Variations in Language

Read this section, which gives tips for keeping your speech on target, interesting, and without bias.

Variations in Directness

Use force and directness to add dynamic contrast and texture to your speech.

Learning Objectives

Use force and directness appropriately in your speech

Key Takeaways

Key Points
  • Force and directness are both cause and effect. They are not solely the use of loudness, strong words, or emphatic gestures, but may cause them.
  • Use directness and force when you have particularly emphatic points to make.
  • Be authentic and genuine. Use ideas, your feelings on your subject, wording, and delivery to convey force, directness, and conviction.
  • Avoid being pushy, overbearing, or intimidating.

Key Terms
  • direct: Straight, constant, without interruption.

Variations in Directness

Booker T. Washington delivers the Atlanta Compromise speech.

Directness: Knowing when and how to use directness in your speech can strengthen the impact on the audience.

"Omit the thunder of delivery, if you will, but put 'silent lightning' into your speech. Make your thoughts breathe and your words burn". – J. Berg. Esenwein, The Art of Public Speaking

What is Directness?

Directness is a state of being straight, constant, and without interruption. With regards to public speaking, directness refers not only to how you address your audience in both style and tone, but the force behind that style and tone. A better way to think about force and directness is to consider what they are not.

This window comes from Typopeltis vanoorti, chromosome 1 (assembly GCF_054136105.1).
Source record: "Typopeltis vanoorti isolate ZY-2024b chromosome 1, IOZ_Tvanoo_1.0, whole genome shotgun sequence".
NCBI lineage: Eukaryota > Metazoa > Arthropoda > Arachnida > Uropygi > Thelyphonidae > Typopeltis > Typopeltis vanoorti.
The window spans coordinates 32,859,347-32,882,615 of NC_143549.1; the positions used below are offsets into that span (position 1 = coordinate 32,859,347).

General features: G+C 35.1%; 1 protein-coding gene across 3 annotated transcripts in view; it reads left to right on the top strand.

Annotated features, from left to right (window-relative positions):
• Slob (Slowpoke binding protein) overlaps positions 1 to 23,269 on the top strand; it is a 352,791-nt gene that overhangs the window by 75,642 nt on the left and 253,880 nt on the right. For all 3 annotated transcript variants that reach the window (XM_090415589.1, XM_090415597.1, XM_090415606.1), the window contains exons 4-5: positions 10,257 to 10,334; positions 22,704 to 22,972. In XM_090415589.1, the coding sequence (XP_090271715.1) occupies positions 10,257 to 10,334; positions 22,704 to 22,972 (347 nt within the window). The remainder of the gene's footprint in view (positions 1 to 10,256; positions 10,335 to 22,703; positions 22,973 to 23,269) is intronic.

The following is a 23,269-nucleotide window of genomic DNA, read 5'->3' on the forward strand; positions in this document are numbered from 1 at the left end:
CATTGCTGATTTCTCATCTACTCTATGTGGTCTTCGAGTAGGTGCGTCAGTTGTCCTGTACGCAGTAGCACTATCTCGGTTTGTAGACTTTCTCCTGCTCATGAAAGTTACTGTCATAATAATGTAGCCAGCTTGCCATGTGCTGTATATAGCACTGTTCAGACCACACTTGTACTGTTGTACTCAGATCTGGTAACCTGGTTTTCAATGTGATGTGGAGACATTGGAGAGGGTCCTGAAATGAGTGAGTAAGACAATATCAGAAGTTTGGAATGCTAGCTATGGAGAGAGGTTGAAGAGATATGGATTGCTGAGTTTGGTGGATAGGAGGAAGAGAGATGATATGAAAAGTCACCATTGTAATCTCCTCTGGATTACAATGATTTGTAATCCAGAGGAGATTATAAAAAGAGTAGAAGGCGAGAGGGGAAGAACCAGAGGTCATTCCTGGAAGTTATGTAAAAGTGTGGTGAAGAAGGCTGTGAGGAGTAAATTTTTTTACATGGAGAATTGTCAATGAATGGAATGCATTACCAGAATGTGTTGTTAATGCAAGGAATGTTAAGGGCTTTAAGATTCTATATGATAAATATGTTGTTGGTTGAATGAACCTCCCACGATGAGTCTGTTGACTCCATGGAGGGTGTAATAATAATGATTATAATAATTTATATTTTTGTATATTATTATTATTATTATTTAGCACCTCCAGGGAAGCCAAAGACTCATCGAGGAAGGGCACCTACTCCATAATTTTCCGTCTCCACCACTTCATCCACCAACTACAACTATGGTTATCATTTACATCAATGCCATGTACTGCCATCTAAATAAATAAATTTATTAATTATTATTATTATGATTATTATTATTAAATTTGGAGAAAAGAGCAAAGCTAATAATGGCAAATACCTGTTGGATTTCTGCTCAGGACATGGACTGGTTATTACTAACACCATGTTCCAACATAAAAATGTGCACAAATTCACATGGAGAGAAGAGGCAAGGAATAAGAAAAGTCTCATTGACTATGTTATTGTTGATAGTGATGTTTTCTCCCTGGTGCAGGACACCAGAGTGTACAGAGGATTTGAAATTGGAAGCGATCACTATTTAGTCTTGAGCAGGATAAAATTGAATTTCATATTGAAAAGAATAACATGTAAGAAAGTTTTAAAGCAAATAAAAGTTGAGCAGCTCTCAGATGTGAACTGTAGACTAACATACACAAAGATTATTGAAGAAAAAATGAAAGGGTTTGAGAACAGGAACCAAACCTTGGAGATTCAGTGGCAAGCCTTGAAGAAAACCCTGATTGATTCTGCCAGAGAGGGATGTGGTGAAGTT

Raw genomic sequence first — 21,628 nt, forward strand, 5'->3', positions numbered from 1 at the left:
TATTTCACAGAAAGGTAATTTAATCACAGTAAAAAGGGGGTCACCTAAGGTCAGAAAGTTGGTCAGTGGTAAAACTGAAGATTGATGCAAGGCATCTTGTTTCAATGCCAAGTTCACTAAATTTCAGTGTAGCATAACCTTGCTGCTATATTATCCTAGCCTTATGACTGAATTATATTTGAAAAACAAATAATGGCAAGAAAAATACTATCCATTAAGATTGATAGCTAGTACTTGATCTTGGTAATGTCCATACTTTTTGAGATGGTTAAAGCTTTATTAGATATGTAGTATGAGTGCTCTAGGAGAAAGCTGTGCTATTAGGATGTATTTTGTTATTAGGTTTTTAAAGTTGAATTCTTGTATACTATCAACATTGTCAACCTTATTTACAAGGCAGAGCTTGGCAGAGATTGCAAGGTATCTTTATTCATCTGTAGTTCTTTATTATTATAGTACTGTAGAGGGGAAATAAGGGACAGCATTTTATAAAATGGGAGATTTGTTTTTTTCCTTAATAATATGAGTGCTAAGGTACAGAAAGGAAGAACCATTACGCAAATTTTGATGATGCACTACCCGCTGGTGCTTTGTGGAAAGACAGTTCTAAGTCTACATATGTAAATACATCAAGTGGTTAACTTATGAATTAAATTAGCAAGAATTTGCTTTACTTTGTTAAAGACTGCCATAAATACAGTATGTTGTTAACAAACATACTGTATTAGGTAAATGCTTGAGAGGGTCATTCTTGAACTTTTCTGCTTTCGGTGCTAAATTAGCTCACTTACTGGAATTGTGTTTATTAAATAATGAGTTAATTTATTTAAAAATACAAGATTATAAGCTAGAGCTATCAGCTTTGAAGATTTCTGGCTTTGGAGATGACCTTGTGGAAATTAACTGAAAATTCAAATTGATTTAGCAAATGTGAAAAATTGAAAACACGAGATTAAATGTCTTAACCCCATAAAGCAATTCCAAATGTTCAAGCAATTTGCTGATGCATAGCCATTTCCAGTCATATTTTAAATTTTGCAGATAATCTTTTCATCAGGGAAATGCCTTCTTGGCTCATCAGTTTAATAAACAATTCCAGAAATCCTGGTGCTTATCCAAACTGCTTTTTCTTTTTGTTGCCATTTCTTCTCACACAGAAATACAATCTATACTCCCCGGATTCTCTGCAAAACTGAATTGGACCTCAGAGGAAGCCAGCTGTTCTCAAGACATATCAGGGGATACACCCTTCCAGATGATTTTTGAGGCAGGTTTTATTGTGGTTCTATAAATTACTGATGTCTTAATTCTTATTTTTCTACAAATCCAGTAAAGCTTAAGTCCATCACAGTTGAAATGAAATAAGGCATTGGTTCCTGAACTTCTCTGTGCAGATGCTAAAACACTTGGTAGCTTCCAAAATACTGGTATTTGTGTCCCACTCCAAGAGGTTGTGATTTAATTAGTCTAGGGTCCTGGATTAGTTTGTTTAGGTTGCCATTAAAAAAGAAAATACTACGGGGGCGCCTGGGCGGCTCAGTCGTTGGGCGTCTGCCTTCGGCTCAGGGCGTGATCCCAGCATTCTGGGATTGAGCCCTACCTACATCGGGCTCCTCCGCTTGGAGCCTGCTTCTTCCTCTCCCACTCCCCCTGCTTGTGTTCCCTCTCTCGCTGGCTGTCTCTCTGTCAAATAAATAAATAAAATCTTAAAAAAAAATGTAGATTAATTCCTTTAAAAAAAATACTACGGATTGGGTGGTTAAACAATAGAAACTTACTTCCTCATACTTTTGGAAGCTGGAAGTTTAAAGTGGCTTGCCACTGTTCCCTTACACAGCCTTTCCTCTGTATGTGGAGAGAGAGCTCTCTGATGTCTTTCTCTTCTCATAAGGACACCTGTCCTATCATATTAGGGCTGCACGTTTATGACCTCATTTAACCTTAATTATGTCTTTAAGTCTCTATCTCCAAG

Force and directness are not:

  • Speaking loudly (but force and directness may cause you to raise your voice)
  • Using wild, violent gestures (but force and directness may cause you to gesture more emphatically)
As you can see, force and directness can be both cause and effect. Essentially, directness adds emphasis to your words, showing earnest conviction in your beliefs and arguments, thereby making your speech more evocative and persuasive to your audience. From a stylistic perspective, force and directness add moments of dynamic contrast to your speech.

When to Use It

Directness and force are not always appropriate in every speech and should be used with care. You don't want to come across as overbearing, pushy, or threatening to your audience. That said, if you are giving a speech where you must convey a persuasive argument, directness and force may be appropriate.

Any time you are speaking about your own personal beliefs, values, or principles, you may find that force and directness naturally occur as you speak, since you are already so deeply invested in your own beliefs, values, and principles.

How to Use It

Force and directness can be controlled by four factors: ideas, your feeling about the subject, wording, and delivery.


Certain ideas in your speech may lend themselves to force and directness. As you craft your speech, see which ideas rise to the top with regard to force and directness, and adjust your style accordingly.

Your Feelings

What are your gut feelings on your subject? Are you inspired, humbled, enraged? Capitalize on your own emotional response to determine if a section of your speech could be more forceful or direct than others.


Vivid words, phrases, and imagery are essential in crafting a forceful section of your speech. Use evocative language, powerful imagery, and compelling anecdotes to get your point across.


Don't be shy about using force or directness with your audience. Feel the conviction of your own words. Be authentic, genuine, and consistent

Source: Lumen Learning,
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